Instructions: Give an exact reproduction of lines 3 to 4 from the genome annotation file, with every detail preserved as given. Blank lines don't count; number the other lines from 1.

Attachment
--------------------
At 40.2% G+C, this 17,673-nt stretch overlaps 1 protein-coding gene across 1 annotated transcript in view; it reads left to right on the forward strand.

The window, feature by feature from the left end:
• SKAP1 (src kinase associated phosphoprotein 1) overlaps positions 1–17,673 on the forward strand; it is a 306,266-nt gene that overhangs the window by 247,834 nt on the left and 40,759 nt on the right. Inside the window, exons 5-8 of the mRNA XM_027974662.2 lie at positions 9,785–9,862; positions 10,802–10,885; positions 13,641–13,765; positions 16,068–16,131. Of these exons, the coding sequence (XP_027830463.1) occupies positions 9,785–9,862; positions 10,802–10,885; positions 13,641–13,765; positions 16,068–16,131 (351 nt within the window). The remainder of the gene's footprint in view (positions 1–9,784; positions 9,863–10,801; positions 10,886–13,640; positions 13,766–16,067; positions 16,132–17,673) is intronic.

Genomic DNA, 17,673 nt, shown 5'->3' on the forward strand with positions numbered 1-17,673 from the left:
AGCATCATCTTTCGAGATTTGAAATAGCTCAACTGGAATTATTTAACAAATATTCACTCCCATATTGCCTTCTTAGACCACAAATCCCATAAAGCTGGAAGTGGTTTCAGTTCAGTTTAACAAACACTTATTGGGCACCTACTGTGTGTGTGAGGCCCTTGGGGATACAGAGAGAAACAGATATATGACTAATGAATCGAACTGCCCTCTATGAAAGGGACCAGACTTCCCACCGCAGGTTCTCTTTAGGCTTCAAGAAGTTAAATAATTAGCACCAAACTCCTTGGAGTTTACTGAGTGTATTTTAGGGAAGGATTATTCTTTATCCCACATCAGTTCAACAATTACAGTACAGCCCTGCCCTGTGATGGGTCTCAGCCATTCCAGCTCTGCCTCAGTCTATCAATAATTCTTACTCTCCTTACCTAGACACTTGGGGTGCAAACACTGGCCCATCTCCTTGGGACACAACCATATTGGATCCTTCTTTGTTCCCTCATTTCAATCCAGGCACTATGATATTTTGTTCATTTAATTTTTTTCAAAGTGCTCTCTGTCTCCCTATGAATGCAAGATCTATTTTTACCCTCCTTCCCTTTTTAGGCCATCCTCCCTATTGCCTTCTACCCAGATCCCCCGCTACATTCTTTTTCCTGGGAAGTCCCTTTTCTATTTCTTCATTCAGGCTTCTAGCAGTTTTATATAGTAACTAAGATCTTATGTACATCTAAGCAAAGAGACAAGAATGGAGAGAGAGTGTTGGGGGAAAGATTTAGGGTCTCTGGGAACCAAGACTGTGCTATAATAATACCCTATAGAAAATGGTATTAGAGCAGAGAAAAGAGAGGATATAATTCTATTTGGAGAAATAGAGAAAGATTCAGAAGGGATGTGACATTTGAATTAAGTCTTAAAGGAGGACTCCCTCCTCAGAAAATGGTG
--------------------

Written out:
• SKAP1 (src kinase associated phosphoprotein 1) overlaps positions 1–17,673 on the forward strand; it is a 306,266-nt gene that overhangs the window by 247,834 nt on the left and 40,759 nt on the right. Inside the window, exons 5-8 of the mRNA XM_027974662.2 lie at positions 9,785–9,862; positions 10,802–10,885; positions 13,641–13,765; positions 16,068–16,131. Of these exons, the coding sequence (XP_027830463.1) occupies positions 9,785–9,862; positions 10,802–10,885; positions 13,641–13,765; positions 16,068–16,131 (351 nt within the window). The remainder of the gene's footprint in view (positions 1–9,784; positions 9,863–10,801; positions 10,886–13,640; positions 13,766–16,067; positions 16,132–17,673) is intronic.

Genomic DNA, 17,673 nt, shown 5'->3' on the forward strand with positions numbered 1-17,673 from the left: